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ISE Pulse Survey: Taking the temperature of the student labour market

9 January 2020

Tristram Hooley, Chief Research Officer at the Institute of Student Employers, considers the findings from the recent Pulse Survey and concludes that the future of the student labour market is hanging in the balance. 

Figuring out what is going on in the labour market is always a challenge. The labour market isn’t one thing that we can measure, rather it is the conglomeration of millions of decisions made by businesses and individuals about employment. One of the main tasks that we perform at the ISE is to try and draw together some of the patterns in the labour market and make sense of them. The main tool that we have for doing this is surveying our members. 

At the end of the summer we asked members to report on how things went last year. In general people reported that they had experienced a good year, with recruitment substantially up (by about 10% for graduates and 7% for non-graduates). But we are nwow well into a new recruitment cycle. 

This cycle began with us getting a new Prime Minister, continued with a noisy election campaign and will, most likely, finally see us entering the next stage of the Brexit process. So, are employers still feeling positive and increasing their recruitment?

 

A stagnant labour market?

During December we surveyed ISE members and other similar employers to ask them about their recruitment targets for this season. In general employers continued to predict growth in the labour market, albeit at a much-reduced level. They were planning to recruit 3% more graduates and 2% more non-graduates than last year. 

When planned growth is this small, it is worth digging into the figures a bit more. We also asked employers what proportion of their target vacancies from last year they had failed to fill. They reported that they under-recruited graduates last year by 3% and non-graduates by 4%. If these patterns of under-recruitment hold for this year then the student labour market might finish the year stagnant (with no growth) or even in decline.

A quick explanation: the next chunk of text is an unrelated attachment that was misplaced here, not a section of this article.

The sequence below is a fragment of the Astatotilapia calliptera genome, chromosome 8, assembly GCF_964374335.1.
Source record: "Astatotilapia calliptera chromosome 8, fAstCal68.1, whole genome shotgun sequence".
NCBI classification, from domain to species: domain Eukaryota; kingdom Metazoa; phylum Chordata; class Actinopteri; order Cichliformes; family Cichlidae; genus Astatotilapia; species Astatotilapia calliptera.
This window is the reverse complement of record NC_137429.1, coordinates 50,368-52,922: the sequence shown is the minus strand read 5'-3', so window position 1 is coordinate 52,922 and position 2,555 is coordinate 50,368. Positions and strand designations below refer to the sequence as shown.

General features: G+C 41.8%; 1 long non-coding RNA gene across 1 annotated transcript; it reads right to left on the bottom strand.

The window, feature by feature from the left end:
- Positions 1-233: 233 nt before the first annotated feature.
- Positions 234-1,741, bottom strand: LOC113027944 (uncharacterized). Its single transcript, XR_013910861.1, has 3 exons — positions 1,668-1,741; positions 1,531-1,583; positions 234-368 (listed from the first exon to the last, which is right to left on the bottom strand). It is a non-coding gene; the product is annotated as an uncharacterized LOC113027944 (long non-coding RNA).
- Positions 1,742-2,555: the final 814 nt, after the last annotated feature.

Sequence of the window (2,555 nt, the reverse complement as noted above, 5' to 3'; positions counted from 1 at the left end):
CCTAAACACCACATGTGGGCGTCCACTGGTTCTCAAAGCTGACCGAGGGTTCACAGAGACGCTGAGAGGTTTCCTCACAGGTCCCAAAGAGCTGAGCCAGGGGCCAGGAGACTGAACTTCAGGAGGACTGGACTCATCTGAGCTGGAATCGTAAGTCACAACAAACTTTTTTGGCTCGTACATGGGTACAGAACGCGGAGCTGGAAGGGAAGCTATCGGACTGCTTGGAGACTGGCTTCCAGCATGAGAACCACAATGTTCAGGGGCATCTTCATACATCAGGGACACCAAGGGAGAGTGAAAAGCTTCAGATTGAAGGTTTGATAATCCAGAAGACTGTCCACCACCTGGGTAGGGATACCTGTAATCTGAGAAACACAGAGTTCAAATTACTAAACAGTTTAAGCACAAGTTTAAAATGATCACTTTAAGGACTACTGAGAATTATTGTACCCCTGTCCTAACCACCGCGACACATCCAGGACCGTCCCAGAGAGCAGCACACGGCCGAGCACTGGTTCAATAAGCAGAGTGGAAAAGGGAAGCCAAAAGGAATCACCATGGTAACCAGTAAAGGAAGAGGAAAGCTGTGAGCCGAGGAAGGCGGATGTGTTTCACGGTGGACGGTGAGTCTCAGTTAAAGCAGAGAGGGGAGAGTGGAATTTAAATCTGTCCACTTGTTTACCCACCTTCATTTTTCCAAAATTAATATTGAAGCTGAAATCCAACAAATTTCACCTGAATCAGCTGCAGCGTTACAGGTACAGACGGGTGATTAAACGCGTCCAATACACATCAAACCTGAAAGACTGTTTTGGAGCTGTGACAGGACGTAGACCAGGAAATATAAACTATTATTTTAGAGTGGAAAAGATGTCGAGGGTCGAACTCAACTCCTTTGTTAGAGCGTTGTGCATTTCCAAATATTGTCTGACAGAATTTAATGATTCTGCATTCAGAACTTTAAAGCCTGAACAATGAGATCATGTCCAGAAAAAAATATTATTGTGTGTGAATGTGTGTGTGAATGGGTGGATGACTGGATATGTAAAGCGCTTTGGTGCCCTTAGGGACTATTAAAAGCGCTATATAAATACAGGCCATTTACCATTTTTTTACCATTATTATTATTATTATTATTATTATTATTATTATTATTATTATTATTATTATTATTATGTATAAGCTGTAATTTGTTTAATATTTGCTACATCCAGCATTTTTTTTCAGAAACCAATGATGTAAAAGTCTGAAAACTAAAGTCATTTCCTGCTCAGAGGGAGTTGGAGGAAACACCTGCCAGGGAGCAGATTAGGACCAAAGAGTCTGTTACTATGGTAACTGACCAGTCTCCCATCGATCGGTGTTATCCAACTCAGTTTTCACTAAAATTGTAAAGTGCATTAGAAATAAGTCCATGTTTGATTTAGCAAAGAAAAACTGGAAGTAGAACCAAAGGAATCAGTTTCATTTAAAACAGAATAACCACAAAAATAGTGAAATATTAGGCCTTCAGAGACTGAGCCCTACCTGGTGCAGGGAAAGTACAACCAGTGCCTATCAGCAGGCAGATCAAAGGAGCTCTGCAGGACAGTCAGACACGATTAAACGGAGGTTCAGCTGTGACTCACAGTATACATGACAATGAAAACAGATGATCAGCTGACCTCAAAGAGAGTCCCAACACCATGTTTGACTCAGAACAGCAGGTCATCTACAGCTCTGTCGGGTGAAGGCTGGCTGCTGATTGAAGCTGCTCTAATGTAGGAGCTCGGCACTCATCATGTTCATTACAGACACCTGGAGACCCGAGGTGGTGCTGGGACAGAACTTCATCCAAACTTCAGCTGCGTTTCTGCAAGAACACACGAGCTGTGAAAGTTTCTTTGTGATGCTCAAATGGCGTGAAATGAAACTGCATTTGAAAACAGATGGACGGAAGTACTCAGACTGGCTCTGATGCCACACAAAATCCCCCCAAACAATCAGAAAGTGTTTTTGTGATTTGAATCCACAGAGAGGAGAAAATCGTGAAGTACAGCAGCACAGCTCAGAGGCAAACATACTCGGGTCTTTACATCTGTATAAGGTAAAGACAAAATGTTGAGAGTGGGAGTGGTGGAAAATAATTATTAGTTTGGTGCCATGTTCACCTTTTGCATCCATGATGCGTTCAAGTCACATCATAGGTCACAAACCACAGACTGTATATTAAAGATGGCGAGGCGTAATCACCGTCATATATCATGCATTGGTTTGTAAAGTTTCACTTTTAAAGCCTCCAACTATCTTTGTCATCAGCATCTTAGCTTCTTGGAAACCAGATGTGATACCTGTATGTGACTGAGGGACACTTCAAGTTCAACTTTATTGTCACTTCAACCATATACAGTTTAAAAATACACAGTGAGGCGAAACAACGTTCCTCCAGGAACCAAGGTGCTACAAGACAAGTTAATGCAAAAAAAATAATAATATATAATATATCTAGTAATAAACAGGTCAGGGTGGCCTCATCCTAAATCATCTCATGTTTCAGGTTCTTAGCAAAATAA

Concern about stagnancy is increased when we break the figures down by sector. Recent government announcements on spending increases in the police force and the NHS are influencing public sector recruitment. However, if we remove the public sector from the picture, the graduate labour market looks much more likely to go into decline, with the energy, engineering and industry, and built environment sectors both predicting a bad year. 

 

Geographical changes

Changes in the overall volume of student recruitment are not the only issues impacting on the market this year. As well as some concerns about the level of recruitment, there are also some indications that the geographical location of student recruitment might be shifting. Twenty-one per cent of employers are considering moving some of their early career staff numbers out of London, more than double those looking at moving numbers into London. While 11% of employers are considering moving some of their early career staff numbers out of the UK, more than double the number are considering moving numbers into the UK. 

 

What does this mean?

Our Pulse Survey is a good indication of what way the student recruitment market is moving. It is about what employers are planning and so we should expect that the final picture might change before we get to the end of the year. If business picks up and we see a Boris or Brexit Bounce, we may find that employers adjust their recruitment upwards and the overall market enjoys another year of growth. 

On the other hand, if Brexit doesn’t go particularly well, the government hits a crisis, or wider factors lead to an economic downturn, it is also possible that the student labour market will stagnate or go into decline. At the moment this is more of a case of employers being cautious than an indication of a recession, but there are a lot of economic and political pieces on the move. 

Given this picture, students who are entering the labour market may find that the environment gets more challenging. But, whatever happens it is important not to panic. The overwhelming majority of employers in our survey are still recruiting both graduates and non-graduates and so there are still likely to be lots of opportunities out there for the right candidates.